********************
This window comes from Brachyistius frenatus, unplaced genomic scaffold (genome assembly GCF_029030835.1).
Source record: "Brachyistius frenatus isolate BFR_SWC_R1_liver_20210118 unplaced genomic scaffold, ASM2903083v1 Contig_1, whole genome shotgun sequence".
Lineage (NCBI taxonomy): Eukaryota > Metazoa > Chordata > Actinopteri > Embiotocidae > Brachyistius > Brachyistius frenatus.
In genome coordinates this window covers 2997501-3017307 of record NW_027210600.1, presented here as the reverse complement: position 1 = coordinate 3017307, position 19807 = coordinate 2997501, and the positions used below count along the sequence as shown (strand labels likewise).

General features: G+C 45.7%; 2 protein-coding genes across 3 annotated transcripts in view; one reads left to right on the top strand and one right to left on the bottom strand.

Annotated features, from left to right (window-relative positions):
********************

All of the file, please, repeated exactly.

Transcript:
This window comes from Brachyistius frenatus, unplaced genomic scaffold (genome assembly GCF_029030835.1).
Source record: "Brachyistius frenatus isolate BFR_SWC_R1_liver_20210118 unplaced genomic scaffold, ASM2903083v1 Contig_1, whole genome shotgun sequence".
Lineage (NCBI taxonomy): Eukaryota > Metazoa > Chordata > Actinopteri > Embiotocidae > Brachyistius > Brachyistius frenatus.
In genome coordinates this window covers 2997501-3017307 of record NW_027210600.1, presented here as the reverse complement: position 1 = coordinate 3017307, position 19807 = coordinate 2997501, and the positions used below count along the sequence as shown (strand labels likewise).

General features: G+C 45.7%; 2 protein-coding genes across 3 annotated transcripts in view; one reads left to right on the top strand and one right to left on the bottom strand.

Annotated features, from left to right (window-relative positions):